Weight Lifting Straps: What They Are, When and Why to Use Them
In my most recent article in WODTalk Magazine, I discussed the “hook grip.” Since I have been on the subject of holding onto the bar quite a bit lately both in articles and with my own athletes, this month I want to talk about grabbing and holding on to the bar with straps. I will also discuss what they are and why and when to use them.
I remember when I first learned how to use straps. I had a good friend show me - over and over again. I had to take them apart completely each time, loop each strap together properly (right and left), slide my wrists through them correctly each time, approach the bar and grab the bar, wrap the bar, unwrap from the bar, and repeat. Yes, over and over again. This is exactly how I teach others. You have to get used to straps first and it takes time. There is a right way to prepare straps for the wrists and to wrap them around the bar so I recommend that every lifter learn this first. Second, it is important to practice these seemingly simple tasks every chance you get as they can be deceivingly complicated at first. I promise, it will become second nature before you know it.
Straps - What Are They?
Straps are approximately 1" to 1-1/2" wide, 12" to 18" long, and made out of leather, canvas, or nylon. I personally prefer leather. While canvas and nylon tend not to bend out of shape as much as leather does, I do prefer a little give as I use these also for cleans. In a clean, a little give allows for more bend in the wrists, whereas a more rigid material strains the wrist. However, most people are not comfortable cleaning with straps and until they are I do not encourage their use. Using them primarily for pull variations or off the blocks, any of these materials are just as good as the others in my opinion.
Coach’s Note: Speaking of the “hook grip,” it is not necessary to use one when using straps.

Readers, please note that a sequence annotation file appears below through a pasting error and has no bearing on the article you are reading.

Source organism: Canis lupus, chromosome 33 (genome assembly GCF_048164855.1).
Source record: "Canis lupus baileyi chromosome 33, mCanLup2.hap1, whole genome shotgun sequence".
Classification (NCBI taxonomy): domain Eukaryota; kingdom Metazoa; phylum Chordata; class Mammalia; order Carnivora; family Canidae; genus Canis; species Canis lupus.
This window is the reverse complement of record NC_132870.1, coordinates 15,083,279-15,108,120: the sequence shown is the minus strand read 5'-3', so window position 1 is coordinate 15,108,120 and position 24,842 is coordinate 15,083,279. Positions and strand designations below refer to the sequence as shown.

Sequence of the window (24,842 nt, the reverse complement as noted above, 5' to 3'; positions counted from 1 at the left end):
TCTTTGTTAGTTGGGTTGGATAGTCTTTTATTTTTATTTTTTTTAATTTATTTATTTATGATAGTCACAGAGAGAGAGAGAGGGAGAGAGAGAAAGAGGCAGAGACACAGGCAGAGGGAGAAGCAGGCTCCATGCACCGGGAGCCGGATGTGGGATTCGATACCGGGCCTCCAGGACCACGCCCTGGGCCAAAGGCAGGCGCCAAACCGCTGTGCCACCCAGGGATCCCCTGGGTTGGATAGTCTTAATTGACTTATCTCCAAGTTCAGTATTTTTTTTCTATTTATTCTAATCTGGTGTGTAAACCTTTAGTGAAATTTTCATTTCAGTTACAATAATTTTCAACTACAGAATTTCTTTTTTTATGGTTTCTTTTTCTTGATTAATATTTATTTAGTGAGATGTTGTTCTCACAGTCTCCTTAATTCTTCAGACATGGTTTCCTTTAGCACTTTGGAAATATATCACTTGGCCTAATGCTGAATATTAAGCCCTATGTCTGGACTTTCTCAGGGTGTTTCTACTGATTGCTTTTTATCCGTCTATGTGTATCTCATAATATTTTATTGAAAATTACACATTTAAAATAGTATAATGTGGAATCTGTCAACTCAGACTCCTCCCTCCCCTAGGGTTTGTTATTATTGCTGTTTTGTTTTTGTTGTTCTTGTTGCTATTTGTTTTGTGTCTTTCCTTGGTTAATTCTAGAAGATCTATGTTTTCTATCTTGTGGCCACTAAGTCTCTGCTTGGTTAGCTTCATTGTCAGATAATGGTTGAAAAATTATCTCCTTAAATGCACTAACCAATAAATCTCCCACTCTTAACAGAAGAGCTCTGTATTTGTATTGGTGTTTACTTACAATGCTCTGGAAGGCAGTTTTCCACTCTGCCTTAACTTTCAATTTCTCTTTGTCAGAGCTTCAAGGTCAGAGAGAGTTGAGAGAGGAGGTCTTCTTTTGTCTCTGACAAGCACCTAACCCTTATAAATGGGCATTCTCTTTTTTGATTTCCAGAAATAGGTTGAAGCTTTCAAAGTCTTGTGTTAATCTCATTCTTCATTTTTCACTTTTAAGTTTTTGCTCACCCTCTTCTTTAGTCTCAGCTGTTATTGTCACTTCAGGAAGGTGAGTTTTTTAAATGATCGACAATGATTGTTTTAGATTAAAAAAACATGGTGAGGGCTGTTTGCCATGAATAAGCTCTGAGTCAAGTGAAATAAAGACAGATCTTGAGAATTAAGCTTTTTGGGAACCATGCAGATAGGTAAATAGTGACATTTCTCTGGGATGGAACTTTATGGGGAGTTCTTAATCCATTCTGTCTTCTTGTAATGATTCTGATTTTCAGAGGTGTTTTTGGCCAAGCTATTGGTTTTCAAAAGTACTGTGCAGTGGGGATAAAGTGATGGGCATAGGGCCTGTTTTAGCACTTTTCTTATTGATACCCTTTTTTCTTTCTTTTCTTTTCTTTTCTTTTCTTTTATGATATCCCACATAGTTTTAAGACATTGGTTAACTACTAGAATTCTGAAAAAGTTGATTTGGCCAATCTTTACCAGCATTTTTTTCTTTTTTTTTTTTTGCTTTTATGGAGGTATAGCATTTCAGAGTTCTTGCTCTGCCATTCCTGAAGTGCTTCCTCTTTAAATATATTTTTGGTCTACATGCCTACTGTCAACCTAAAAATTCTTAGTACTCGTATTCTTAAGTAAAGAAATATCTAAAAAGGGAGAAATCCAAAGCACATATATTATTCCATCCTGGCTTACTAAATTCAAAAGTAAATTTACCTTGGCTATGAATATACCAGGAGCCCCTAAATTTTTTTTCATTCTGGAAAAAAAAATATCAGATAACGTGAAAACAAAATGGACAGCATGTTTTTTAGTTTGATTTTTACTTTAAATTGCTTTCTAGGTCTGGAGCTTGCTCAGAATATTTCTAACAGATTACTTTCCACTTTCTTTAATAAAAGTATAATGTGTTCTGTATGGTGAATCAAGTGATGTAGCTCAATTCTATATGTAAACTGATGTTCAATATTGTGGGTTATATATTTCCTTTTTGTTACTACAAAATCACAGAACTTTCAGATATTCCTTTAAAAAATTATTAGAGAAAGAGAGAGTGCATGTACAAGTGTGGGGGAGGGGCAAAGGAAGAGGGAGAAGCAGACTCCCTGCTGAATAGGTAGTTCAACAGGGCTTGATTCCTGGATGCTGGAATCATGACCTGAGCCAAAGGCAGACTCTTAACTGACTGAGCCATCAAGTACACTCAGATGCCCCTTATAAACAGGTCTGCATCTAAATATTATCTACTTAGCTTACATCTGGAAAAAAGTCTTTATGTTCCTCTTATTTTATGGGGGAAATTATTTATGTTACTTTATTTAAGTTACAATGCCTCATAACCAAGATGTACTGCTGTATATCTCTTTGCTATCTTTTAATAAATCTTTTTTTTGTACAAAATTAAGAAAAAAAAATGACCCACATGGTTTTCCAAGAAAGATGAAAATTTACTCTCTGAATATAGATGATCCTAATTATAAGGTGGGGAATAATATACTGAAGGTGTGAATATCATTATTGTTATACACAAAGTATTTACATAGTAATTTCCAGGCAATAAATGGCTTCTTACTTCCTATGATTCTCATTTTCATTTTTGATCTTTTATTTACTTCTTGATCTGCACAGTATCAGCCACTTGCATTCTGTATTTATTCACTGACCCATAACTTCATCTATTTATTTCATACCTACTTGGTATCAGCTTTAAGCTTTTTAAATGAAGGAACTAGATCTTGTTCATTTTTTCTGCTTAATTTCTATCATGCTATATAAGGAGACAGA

The Purpose of Straps
The purpose of straps is to allow the lifter to focus only on the pull portion of the lifts versus focusing on the grip. While there seems to be much debate over their use for this reason, I will say, yes, you are correct - we do neglect the grip, but we do so on purpose. There are plenty of other opportunities to strengthen the grip but for now, my goal is to get a lifter to concentrate on their pull without worrying about doing them incorrectly due to a weak grip.
And, grips do weaken. Think about your common every day weightlifting workout. You might go from cleans to snatches, to hang cleans, to jerks and over time, the grip gets tired. No matter what the lifter’s program may entail, there is always the risk of sacrificing form as fatigue sets in. With poor form comes injury.Hence the powerful benefit of strap use. We can now use and/or maintain heavier weights than your grip can handle as it gets tired while not sacrificing form as a result and therefore preventing injury.
When to Use Straps
Straps are used with all pull portions of the two Olympic lifts - the clean and jerk and the snatch. Primary use is for pulls from the blocks. The purpose of the blocks is to break down the two lifts into their individual portions and/or segments. We can stack blocks at different heights to practice each position/placement along the motion of the bar, eliminating some elements of the full pull and concentrating on the lift at each individual stage of the pull. Straps serve the purpose of keeping the grip strong and secure so that the bar does not slip. In the pull portion, the lifter creates a tremendous amount of power output and straps keep the bar secure in the lifters hands. When a bar slips, form is lost and the pull fails.
I do not encourage the use of straps for cleans or snatches as using them for actual lifts takes a lot of time to learn and can be dangerous if not done properly. The last thing you want to do is catch a heavy clean or snatch with a wrist caught incorrectly in a strap. More than that, the previous concern over grip strength is relevant here.
Using straps for cleans can give a lifter a false sense of security and trick the nervous system into thinking it can match the weight when in fact the lifter does not have the strength to do so. When the hook grip does this, it is one thing. The hook grip can be used any time and on both Olympic lifts so there isn’t anything false about it. Straps cannot be used at all times. This is where the grip does need to be strong standing on its own. Building confidence is one thing, but a broken or sprained wrist is quite another. I personally am okay with more advanced lifters using straps for power cleans but even so, I tell them to wrap the strap around the bar only once for a quick release in the case of a failed catch.
My advice for using straps:
Belt up, strap on, lift safe, train well!
Photographs provided by Katie Chasey.